Research Methodology: A look at validity

The essence of research is the collection of facts or bits of information in order to prove or debunk theories and hypothesises. The collected information would be useless if it were not accurate, relevant and did not pertain to the topic i.e. if it were not valid. In order for one to understand the challenges to validity in qualitative research, one must have a solid understanding of the term 'validity'.

"Validity is often defined by asking the question: Are you measuring what you think you are measuring?" (Kerlinger, 1979,p.138, cited in Kvale, 1996,p.238) There is a greater emphasis on the exact degree or extent that the information gathered, assists the researcher in proving the hypothesis. (Kvale, 1996) Interview investigations are common practice in qualitative research; therefore it is significant to illustrate the challenges to validity at the various stages.

Kvale (1996) lists Thematizing as the first stage. In this stage the validity depends on 'the soundness of the theoretical presuppositions of a study'. The theory must be stable and logical conclusions about the research questions must be made. The second stage is Designing in which validity is dependant on the 'adequacy of the design'. The particular method used will also affect the degree of validity. Kvale states that in order for a research design to be valid it should involve beneficence.

The next stage is Interviewing .In this stage validity is dependant on the Interviewers ability to produce a good interview. The Interviewer should probe the subject and guide the interview but must not alter the truth or be bias. The subject must be trustworthy. It is worthless data if the information was fabricated by the subject. Transcribing is the following stage. Validity can be compromised if the interview is not correctly translated into writing. It is easy to "mess up" the meaning of a phrase or to take it out of context.

The fifth stage is Analysing .In this stage the validity of the questions in the interview and the interpretation are questioned. There is no point in asking questions about drug abuse in a survey for motor vehicle preference. The questions must not be ambiguous, or we will have responds to the wrong questions. The next stage is Validating. This is probably the most relevant stage as it is in this stage that the types of validation are chosen. It entails a reflective look on the process questioning the needs of the study. The final stage is Reporting. This stage questions the validity of the report as an account of the main findings of the study. It also looks at the role of the reader in validating the results. Kvale uses these stages to demonstrate some of the challenges to validity .If any variable or factor is affected, the validity of the project is affected, weather it is a bad subject or the wrong design the result is the same.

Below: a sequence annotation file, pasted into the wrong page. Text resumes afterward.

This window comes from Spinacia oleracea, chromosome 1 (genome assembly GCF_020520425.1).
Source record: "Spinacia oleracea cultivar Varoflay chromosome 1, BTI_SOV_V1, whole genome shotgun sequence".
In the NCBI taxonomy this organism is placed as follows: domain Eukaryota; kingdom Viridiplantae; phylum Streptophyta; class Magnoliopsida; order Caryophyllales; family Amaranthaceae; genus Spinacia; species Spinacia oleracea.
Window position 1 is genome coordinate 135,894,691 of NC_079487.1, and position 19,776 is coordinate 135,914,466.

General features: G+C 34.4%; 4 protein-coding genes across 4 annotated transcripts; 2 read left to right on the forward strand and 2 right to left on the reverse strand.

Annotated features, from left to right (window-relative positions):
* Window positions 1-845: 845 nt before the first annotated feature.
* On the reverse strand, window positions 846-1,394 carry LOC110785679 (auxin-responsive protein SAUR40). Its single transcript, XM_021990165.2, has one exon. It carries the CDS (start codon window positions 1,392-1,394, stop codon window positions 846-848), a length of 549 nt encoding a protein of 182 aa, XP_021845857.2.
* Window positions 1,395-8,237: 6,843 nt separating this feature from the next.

Reason and Rowan (1981) have cited a few ways to increase validity.

* Valid research rests above all on high- quality awareness on the part of the co-researchers.

It is implied that the researchers should be aware of what each other does, they should check each others work and make sure validity is not compromised

* Such high-quality awareness can only be maintained if the co-researchers engage in some systematic method of personal and interpersonal development.

The researchers must pre-determine what would be valid and what will be disregarded

* Valid research cannot be conducted alone

Everyone needs constructive criticism. It helps prevent biases.

* The validity of the research must be enhanced by the systematic use of feedback loops, and by going round the research cycle several times.

A valid source would be true every time.

* Valid research involves a subtle interplay between different forms of knowing.

* Contradiction can be used systematically.

* Convergent and contextual validity can be used to enhance validity on any particular piece of data.

* The research can be replicated in some form.

Concluding Thought

There are several challenges to validity in qualitative research; these challenges can be overcome by following the above-mentioned steps. The importance of validity cannot be emphasised further, thus it is vital that these steps are taken.


Kvale, S. (1996) The social construction of validity. In Interviews. Thousand Oaks, CA: Sage

Reason, P. & Rowan, J. (1981). Issues of validity in new paradigm research. In P.Reason &J .Rowan, Human Inquiry. Chichester: John Wiley.


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